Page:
Byatt gives her version of the great end of the world battle of Norse mythology juxtaposed against a young English girl during the time of World War II. The girl and her mother have been relocated to the country while her pilot father is off fighting the Nazis. The girl, called only "the thin child," reads a copy of Asgard and the Gods and compares their situation to that of the war. She is convinced that her father will never return, having been killed in the war just as the gods, giants, and monsters were in the battle of Ragnarok. However, her father returns and she must change her worldview to become one of light again rather than the dark she had become used to both in life and in reading of Ragnarok.

Friday, July 13, 2012

The Fourth Stall by Chris Rylander 314 pages

A novel premise. Two sixth graders have been the masterminds behind a protection society that foils bullies and solves problems -- for a price or future favor.  They conduct their "business" in a little used school bathroom. Over the years, they have accumulated quite a stash. This might be the year to cash it all in because their lifelong goal is to go to a Chicago Cubs World Series game. Anyone who follows baseball knows that the chance of the Cubs playing in the series is slim to impossible, but this year it looks like it might happen. Unfortunately their business hits some major snags when they try to stop Staples, the legendary school bully. Then it looks like they have a traitor to the organization. Even if you have zero interest in baseball or the Cubs, this writing is choice.

Wednesday, July 11, 2012

At the Mountains of Madness

At the Mountains of Madness by H.P. Lovecraft, adapted by I.N.J. Culbard  124 pp.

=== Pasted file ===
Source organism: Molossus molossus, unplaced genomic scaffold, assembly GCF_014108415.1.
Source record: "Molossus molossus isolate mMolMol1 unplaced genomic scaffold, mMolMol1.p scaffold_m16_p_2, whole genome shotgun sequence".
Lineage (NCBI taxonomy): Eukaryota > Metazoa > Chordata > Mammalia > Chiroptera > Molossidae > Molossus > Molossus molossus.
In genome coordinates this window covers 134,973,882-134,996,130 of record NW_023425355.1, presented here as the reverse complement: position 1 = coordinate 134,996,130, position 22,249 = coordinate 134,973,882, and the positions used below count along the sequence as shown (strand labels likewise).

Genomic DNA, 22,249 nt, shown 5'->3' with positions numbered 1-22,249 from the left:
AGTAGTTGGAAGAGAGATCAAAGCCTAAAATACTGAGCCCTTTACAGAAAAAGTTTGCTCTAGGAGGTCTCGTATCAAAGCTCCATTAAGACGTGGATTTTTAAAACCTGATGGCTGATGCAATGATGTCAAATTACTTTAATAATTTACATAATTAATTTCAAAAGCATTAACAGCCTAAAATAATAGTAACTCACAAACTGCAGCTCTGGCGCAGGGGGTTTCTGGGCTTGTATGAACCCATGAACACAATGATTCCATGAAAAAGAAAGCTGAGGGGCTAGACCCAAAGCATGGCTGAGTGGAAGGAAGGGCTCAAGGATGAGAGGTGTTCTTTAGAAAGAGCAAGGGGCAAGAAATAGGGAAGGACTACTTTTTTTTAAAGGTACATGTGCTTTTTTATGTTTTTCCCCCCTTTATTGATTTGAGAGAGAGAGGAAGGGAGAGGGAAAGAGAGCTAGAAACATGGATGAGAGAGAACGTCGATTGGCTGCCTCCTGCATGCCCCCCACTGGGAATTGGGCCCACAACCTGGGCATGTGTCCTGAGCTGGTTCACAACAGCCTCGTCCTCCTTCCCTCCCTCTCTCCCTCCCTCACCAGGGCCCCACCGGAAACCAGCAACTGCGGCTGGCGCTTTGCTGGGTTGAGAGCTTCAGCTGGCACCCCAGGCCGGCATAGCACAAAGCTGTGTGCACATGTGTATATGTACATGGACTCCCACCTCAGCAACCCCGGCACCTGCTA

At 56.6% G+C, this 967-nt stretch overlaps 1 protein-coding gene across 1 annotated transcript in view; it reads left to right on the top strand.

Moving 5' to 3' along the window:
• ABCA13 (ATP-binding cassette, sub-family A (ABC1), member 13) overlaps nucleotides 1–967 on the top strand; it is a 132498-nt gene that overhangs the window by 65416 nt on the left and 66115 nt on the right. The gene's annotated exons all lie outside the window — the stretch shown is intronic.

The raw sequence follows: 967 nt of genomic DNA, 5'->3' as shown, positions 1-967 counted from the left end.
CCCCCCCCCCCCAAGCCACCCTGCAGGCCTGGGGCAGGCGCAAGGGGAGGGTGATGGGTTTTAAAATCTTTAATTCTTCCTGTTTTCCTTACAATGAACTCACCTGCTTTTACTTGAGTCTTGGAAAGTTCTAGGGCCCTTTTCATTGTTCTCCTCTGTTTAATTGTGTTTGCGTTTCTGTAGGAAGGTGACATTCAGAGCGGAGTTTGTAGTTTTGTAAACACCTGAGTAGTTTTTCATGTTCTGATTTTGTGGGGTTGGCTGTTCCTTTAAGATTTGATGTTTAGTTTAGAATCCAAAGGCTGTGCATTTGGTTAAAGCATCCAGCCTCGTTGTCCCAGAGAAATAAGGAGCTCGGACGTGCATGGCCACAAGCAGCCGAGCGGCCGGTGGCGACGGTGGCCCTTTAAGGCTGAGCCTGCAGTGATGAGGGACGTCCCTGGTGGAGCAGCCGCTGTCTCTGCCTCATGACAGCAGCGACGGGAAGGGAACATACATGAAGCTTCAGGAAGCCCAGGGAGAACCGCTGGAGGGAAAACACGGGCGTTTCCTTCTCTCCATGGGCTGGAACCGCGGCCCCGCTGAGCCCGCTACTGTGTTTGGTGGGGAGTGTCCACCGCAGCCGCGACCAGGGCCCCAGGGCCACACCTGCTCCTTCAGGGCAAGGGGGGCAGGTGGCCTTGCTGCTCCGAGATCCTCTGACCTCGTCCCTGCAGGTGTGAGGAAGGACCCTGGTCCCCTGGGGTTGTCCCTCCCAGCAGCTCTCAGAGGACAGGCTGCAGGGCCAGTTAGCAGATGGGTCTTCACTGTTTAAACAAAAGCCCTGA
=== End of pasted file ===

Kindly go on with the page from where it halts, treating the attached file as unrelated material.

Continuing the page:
This graphic novel is based on a Lovecraft story published shortly before his death. A group of scientists set out to explore Antarctica and take samples of plants, animals, and minerals. Upon finding ancient pieces of slate with apparently man-made markings, the group splits up with one group setting out to find the source of these markings while the others remain at base camp. They end up at an unknown mountain range where they discover the bodies of strange creatures in a cave. When base camp loses contact with the explorers a pair sets out to find them. What they discover is an ancient abandoned city built by incredibly advanced creatures. This book wasn't as creepy and gory as the previous Lovecraft adaptation I blogged on. The artwork was much simpler and less dramatic also.

The Forgotten Waltz, by Anne Enright

I’m puzzled by the title of this book, as well as by the book itself.  Near Dublin, Gina Moynihan, recently married to Conor, meets Sean Vallely, a married father of one daughter, Evie, and neighbor and friend of Gina’s sister, Fiona.  Nothing happens after this first meeting for a few years, but ultimately they begin an affair that affects everyone around them.   Meanwhile, it is gradually revealed that Evie has health problems and is a worry to both her father and her mother, Aileen.  Chapter titles seem to all be 60’s rock-and-roll songs, which is also puzzling (The Shoop Shoop Song: It’s in his kiss; Will you love me tomorrow, etc.) since the book is set during the recent financial meltdown of the Celtic Tiger, and the rest of the world.  I haven’t read the author’s Man Booker award-winning book, The Gathering, and must admit this new novel, which I guess I put on reserve since it was nominated for the Orange Prize, doesn’t make me want to.  Gina loves Sean, Sean loves Gina but it isn’t his first affair, Aileen is odd, Evie outgrows most of her mysterious fits then grows into a troubled teenager.  So……..?  Sorry, I don’t get it.  Gets great reviews from lots of other more literate folks – or does the Emperor have no clothes?   263 pp.


Neonomicon by Alan Moore  174 pp.

This is an interesting, if gory, graphic novel that uses the mythology created by H.P. Lovecraft as an underlying theme. A strange collection of serial murders/mutilations are being investigated by the FBI after one of their star agents goes from being investigator to murderer. What they find is an underworld of sex, drugs, violence, and otherworldly creatures all connected to the writings of Lovecraft. It is creepy and extremely violent and the artwork by Jacen Burrows enhances the darkness of the story. This is not a book for the squeamish. The only problem I had with it is that I haven't read Lovecraft in about thirty years and I feel the need to go back and re-read his stories to really understand the connections.